In the ELISA test to identify a virus, known antibody is bound to a surface. If the virus is present in the patient’s specimen, it will bind to the antibody. A sample of the antibody linked to an enzyme is added, which will attach to the bound virus. The substrate of the enzyme is added, and the amount of the bound enzyme is determined.
If the antibody is homologous to the virus, aggregates of virus–antibody complexes are seen in the electron microscope.
Viruses can be detected and identified by direct microscopic examination of clinical specimens such as biopsy material or skin lesions. Three different procedures can be used. (1) Light microscopy can reveal characteristic inclusion bodies or multinucleated giant cells. The Tzanck smear, which shows herpesvirus-induced multinucleated giant cells in vesicular skin lesions, is a good example. (2) UV microscopy is used for fluorescent antibody staining of the virus in infected cells. (3) Electron microscopy detects virus particles, which can be characterized by their size and morphology.
A rise in the titer1 of antibody to the virus can be used to diagnose current infection. Seroconversion is the term used to describe the finding of antibody to a virus (or any microbe) in a patient’s serum when the patient previously had no antibody. Stated another way, the patient’s serum has converted from antibody-negative to antibody-positive.
A serum sample is obtained as soon as a viral etiology is suspected (acute-phase), and a second sample is obtained 10 to 14 days later (convalescent-phase). If the antibody titer in the convalescent-phase serum sample is at least fourfold higher than the titer in the acute-phase serum sample, the patient is considered to be infected. For example, if the titer in the acute-phase serum sample is 1/4 and the titer in the convalescent-phase serum sample is 1/16 or greater, the patient has had a significant rise in antibody titer and has been recently infected. If, however, the titer in the convalescent-phase serum sample is 1/8, this is not a significant rise and should not be interpreted as a sign of recent infection.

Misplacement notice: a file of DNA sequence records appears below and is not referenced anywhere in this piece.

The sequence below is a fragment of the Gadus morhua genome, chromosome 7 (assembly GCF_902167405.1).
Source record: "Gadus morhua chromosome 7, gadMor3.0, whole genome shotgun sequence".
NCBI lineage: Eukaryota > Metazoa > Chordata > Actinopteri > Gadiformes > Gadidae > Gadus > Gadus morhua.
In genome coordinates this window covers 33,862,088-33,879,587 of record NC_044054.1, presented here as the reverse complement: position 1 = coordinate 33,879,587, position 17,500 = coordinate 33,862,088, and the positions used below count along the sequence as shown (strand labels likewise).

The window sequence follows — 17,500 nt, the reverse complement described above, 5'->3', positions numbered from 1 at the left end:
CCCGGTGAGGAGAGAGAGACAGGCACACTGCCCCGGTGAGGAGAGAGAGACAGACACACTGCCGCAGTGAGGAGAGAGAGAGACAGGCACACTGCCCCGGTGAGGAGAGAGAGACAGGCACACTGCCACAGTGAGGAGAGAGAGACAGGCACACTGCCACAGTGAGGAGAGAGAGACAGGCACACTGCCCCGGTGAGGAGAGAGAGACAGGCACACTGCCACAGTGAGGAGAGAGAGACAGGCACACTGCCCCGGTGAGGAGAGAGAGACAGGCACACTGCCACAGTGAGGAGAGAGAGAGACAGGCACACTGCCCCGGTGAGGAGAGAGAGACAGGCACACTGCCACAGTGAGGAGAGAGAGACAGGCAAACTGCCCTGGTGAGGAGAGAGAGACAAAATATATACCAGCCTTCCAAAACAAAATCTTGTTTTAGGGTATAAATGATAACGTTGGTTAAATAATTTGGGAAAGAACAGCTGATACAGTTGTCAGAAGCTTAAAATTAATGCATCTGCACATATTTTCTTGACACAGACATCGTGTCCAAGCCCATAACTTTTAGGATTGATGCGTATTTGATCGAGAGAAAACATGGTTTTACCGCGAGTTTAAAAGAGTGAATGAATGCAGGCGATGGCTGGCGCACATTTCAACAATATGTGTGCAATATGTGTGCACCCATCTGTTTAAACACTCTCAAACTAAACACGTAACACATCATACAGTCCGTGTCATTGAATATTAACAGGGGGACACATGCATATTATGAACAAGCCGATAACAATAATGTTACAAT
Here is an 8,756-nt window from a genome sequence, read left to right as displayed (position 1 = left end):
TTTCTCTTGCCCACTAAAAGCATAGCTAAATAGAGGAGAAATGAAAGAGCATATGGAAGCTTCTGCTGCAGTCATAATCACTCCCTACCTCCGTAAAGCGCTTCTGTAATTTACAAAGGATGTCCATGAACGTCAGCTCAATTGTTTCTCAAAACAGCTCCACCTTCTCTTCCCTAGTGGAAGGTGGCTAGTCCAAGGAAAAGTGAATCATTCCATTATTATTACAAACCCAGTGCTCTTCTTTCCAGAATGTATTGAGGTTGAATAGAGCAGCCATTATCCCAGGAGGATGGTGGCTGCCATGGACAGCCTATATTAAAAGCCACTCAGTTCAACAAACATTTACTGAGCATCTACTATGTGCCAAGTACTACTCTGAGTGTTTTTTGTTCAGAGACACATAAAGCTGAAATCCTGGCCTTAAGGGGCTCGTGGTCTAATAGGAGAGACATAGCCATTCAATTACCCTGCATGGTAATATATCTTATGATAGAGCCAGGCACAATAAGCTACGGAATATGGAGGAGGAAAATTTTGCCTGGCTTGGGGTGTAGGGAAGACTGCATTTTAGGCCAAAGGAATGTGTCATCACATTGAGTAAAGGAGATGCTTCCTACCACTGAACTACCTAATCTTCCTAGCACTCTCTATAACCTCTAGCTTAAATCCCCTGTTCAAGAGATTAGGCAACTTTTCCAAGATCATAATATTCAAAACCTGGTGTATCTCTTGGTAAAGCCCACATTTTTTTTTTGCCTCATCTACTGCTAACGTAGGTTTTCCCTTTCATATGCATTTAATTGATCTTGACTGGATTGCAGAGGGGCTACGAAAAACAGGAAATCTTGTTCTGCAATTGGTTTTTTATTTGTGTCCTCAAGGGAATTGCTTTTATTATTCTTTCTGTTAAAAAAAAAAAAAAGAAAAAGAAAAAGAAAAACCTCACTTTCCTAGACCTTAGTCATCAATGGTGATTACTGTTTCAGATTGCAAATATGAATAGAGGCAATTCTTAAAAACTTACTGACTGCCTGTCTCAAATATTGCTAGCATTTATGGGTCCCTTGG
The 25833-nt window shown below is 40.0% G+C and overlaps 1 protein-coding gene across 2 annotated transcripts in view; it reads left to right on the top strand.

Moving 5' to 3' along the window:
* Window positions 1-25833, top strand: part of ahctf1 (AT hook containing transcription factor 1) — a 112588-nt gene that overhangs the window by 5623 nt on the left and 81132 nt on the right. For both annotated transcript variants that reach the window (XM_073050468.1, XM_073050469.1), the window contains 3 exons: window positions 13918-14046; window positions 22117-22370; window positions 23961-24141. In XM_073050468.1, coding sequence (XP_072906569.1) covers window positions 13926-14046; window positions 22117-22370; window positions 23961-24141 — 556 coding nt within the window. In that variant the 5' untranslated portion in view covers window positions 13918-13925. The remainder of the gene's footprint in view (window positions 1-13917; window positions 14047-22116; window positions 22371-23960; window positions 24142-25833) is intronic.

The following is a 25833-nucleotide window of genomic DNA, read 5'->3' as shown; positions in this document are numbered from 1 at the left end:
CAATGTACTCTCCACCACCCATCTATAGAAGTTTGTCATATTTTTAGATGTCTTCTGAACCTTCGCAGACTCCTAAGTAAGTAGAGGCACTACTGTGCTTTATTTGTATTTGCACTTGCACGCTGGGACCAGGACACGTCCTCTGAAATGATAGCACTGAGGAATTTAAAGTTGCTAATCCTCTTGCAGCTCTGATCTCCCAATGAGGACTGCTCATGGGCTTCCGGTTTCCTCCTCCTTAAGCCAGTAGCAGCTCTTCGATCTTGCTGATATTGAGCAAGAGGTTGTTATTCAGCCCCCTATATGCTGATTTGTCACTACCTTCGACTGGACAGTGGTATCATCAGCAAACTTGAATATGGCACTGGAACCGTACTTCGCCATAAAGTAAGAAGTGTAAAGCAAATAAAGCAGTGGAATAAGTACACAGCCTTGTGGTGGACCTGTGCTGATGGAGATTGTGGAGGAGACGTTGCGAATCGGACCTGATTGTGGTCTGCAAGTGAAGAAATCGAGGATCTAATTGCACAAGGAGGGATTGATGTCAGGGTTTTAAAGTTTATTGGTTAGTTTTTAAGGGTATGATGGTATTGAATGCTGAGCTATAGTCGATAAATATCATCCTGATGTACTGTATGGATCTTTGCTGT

It is important to realize that an antibody titer on a single sample does not distinguish between a previous infection and a current one. The antibody titer can be determined by many of the immunologic tests mentioned previously. These serologic diagnoses are usually made retrospectively because the disease has frequently run its course by the time the results are obtained.
In certain viral diseases, the presence of IgM antibody is used to diagnose current infection. For example, the presence of IgM antibody to core antigen indicates infection by hepatitis B virus.
Other nonspecific serologic tests are available. For example, the heterophil antibody test (Monospot) can be used to diagnose infectious mononucleosis. In the heterophile test, human serum is reacted with horse or sheep red blood cells. If the heterophile antibody is present (i.e., if the patient has been infected with Epstein–Barr virus), then agglutination of the red cells occurs. (See Chapter 37 for more information.)
Viral antigens can be detected in the patient’s blood or body fluids by various tests, but most often by an ELISA. Tests for the p24 antigen of human immunodeficiency virus (HIV) and the surface antigen of hepatitis B virus are common examples of this approach.
Viral nucleic acids (i.e., either the viral genome or viral mRNA) can be detected in the patient’s blood or tissues with complementary DNA or RNA (cDNA or cRNA) as a probe. If only small amounts of viral nucleic acids are present in the patient, the polymerase chain reaction can be used to amplify the viral nucleic acids. Assays for the RNA of HIV and hepatitis C virus and the DNA of hepatitis B virus in the patient’s blood (viral load) are commonly used to monitor the course of the disease and to evaluate the patient’s prognosis.